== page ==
Originally Posted by Thisby
Man, I wish I knew the answer to that one. I'm in a somewhat similar situation with a friend. It's hard to know if I should let him know I think he's just being paranoid/delusional and should get help, or let him think I'm 'on his side' and just agree with him.
I usually talk to him about how it makes him feel and suggest he see a doctor or someone so he feels better, while avoiding the actual details of what's upsetting him (his paranoid delusions).
Anyway, for now I've decided to humour him. There is no benefit in telling him I don't believe his nonsense - none that I can see anyway. But I don't let him go on too long about his theories, because there's no point in that either. I try to ask him what he's going to DO about it and that usually stops him and then I try to encourage him to see a doctor. (He hasn't been institutionalized yet.)
Question: is he medicated? And was he okay for a while between these two incidences? I mean, was there a period where he acknowledged that he wasn't being rational and that he had a problem?
Yeah he was alright between the two incidents. I just figured the first incident to be stressed related and didn't make anything of it.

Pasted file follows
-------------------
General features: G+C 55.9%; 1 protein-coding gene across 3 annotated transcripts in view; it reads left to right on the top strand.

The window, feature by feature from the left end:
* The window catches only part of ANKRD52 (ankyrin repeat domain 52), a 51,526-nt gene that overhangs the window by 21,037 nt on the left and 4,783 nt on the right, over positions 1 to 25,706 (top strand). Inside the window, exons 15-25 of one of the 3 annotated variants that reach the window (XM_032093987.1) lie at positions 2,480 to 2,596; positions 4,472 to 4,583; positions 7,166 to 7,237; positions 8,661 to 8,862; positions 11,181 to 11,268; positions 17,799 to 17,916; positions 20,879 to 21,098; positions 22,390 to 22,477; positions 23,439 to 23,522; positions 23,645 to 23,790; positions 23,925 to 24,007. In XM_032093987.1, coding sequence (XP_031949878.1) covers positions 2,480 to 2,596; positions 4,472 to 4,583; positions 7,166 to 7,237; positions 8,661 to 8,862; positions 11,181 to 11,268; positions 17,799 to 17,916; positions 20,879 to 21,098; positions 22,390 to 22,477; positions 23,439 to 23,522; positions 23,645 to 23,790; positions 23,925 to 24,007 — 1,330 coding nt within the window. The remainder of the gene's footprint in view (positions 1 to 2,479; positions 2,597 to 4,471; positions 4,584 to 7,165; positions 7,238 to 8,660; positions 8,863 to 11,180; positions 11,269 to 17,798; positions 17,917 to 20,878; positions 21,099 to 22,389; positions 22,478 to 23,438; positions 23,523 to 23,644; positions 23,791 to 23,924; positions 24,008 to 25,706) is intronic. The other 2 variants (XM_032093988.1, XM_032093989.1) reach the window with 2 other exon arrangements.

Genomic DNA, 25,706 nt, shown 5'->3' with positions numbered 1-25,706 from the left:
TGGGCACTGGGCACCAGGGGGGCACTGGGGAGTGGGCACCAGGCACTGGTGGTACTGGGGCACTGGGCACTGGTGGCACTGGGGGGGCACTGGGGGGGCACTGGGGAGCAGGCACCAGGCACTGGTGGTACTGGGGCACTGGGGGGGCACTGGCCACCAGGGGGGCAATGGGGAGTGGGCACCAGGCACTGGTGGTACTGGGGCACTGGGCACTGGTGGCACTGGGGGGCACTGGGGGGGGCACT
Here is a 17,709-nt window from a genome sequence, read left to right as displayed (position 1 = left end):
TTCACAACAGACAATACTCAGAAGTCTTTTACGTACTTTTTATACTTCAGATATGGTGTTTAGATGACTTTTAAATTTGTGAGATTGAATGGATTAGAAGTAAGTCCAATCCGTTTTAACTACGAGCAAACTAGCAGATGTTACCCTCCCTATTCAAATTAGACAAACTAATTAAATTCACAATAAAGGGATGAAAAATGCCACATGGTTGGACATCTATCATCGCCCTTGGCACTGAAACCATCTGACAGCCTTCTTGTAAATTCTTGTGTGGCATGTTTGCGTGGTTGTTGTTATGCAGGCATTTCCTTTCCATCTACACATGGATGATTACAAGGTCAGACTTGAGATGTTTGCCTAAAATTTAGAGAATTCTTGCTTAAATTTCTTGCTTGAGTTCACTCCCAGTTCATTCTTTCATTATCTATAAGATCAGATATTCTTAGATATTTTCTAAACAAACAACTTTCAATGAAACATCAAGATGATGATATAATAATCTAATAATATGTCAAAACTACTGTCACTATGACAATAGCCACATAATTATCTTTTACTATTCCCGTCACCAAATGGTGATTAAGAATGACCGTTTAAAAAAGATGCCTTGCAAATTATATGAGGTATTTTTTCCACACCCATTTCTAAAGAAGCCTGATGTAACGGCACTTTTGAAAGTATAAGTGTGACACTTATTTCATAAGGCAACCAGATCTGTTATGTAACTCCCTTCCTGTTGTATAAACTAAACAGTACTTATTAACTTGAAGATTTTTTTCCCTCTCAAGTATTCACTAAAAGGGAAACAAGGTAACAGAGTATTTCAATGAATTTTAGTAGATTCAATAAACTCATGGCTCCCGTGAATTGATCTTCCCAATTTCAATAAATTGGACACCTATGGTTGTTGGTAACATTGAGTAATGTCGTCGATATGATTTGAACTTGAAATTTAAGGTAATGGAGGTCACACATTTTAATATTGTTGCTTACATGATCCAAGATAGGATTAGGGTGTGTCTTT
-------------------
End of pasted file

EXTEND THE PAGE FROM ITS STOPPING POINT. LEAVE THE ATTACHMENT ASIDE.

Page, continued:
And yes he has been taking medication since the first incident. He says he doesn't like it, though, cause it drains him mentally and physically. And he doesn't have the energy or will power to go to the gym or play sports anymore, which he says makes him feel even worse.
He is conscious of his irrational thoughts but says he can't control them and that they overwhelm him. He lives in a country where mental health isn't taken seriously. He's an American though. I was hoping to maybe convincing him to go back home or maybe even come to Canada and get treated here. But I really have no idea what the Canadian system could do for an American.
Anyways, I'm digressing. The point of my thread was to get some advice on how I, as a friend, should approach him. I want to help him as much as I can, but at the same time I don't want to facilitate his irrational thought processes.